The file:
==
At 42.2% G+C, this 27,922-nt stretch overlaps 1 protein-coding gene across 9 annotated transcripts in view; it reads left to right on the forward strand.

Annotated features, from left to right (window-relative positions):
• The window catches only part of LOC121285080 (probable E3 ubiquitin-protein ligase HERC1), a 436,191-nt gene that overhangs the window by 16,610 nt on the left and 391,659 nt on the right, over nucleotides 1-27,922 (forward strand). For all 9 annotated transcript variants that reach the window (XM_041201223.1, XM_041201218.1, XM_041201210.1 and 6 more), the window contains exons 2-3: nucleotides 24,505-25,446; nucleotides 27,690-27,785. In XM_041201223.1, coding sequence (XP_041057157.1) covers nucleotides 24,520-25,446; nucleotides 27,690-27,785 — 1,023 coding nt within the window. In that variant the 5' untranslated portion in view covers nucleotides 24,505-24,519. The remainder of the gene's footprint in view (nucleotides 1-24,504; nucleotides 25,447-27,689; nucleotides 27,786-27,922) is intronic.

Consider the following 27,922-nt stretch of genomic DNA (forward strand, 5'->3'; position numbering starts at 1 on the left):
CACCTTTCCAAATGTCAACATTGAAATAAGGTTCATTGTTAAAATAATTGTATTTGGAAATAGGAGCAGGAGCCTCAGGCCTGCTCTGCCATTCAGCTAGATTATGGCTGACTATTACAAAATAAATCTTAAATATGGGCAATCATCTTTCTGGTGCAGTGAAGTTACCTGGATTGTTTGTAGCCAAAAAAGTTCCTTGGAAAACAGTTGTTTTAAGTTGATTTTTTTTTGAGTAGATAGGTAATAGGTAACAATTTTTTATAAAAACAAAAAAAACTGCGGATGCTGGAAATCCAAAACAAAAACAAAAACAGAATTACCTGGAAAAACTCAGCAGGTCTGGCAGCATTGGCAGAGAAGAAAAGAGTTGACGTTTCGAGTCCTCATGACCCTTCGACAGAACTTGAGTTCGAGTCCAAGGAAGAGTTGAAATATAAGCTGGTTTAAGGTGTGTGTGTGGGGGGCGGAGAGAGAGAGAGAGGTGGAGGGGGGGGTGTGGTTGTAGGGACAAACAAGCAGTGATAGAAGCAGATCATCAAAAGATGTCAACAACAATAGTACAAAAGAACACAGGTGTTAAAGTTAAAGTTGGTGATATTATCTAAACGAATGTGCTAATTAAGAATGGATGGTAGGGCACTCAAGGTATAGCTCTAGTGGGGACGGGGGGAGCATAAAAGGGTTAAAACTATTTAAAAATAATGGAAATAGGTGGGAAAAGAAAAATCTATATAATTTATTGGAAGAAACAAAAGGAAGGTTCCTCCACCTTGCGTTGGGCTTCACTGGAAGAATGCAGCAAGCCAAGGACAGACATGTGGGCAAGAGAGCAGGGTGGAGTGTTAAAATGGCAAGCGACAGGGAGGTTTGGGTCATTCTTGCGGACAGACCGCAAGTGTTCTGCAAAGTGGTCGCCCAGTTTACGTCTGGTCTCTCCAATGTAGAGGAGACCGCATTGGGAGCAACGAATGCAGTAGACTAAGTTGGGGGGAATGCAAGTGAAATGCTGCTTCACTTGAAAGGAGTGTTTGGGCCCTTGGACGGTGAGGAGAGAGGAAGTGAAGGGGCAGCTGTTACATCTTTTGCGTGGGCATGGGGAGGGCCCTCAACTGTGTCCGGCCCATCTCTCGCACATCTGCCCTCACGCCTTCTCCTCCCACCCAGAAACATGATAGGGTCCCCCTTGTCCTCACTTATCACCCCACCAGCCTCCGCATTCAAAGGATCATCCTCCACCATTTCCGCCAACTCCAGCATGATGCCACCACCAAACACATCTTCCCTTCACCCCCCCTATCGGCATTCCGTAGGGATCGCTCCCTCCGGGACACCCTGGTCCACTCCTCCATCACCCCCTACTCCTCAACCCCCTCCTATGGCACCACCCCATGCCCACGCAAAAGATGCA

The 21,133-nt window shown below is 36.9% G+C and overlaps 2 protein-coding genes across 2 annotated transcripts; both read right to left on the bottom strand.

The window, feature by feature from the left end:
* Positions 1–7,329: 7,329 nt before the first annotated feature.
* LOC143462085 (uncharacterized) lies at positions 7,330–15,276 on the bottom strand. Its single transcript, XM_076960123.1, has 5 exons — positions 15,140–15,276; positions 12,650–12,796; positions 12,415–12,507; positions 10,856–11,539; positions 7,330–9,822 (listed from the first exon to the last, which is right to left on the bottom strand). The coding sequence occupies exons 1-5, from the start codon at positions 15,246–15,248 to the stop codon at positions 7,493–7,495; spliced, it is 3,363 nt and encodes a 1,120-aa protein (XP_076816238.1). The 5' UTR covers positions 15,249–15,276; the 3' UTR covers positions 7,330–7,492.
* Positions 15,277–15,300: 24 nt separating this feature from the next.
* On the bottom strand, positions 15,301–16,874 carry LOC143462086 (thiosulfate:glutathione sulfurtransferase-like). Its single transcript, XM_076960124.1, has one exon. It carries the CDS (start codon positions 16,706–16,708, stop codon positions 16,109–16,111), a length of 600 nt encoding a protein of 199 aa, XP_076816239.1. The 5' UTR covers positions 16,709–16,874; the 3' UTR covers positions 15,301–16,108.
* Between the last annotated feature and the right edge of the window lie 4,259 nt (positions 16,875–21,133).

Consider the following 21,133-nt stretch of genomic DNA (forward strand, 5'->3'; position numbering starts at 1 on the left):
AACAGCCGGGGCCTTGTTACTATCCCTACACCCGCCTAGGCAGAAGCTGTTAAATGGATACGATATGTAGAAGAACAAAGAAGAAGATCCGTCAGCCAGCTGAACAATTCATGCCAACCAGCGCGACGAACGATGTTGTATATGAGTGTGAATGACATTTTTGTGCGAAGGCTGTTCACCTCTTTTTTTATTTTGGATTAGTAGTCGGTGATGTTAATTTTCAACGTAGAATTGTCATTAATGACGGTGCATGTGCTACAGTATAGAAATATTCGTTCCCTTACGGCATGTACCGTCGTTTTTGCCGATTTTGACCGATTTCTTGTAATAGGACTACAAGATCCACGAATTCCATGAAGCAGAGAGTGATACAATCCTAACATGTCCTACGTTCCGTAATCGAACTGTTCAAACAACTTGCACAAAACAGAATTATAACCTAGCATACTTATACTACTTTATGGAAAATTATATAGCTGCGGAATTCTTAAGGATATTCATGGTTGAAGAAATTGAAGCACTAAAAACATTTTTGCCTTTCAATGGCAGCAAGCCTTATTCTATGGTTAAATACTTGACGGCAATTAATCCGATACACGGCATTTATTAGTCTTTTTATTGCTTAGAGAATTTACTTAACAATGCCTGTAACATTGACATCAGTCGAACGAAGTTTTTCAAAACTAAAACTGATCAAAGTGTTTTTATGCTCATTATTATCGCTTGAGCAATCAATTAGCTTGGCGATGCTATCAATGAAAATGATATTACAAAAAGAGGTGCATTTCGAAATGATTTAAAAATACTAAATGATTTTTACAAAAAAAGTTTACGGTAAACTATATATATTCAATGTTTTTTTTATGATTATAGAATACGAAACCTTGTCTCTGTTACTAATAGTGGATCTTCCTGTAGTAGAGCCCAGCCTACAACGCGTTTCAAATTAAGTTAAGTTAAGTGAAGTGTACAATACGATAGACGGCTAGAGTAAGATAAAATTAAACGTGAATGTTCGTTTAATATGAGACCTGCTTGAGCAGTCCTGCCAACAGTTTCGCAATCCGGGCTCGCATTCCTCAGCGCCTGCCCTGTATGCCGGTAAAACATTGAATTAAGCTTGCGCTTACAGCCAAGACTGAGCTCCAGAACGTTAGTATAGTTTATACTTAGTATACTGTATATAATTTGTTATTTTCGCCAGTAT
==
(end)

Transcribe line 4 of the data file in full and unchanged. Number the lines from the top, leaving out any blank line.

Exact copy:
Consider the following 27,922-nt stretch of genomic DNA (forward strand, 5'->3'; position numbering starts at 1 on the left):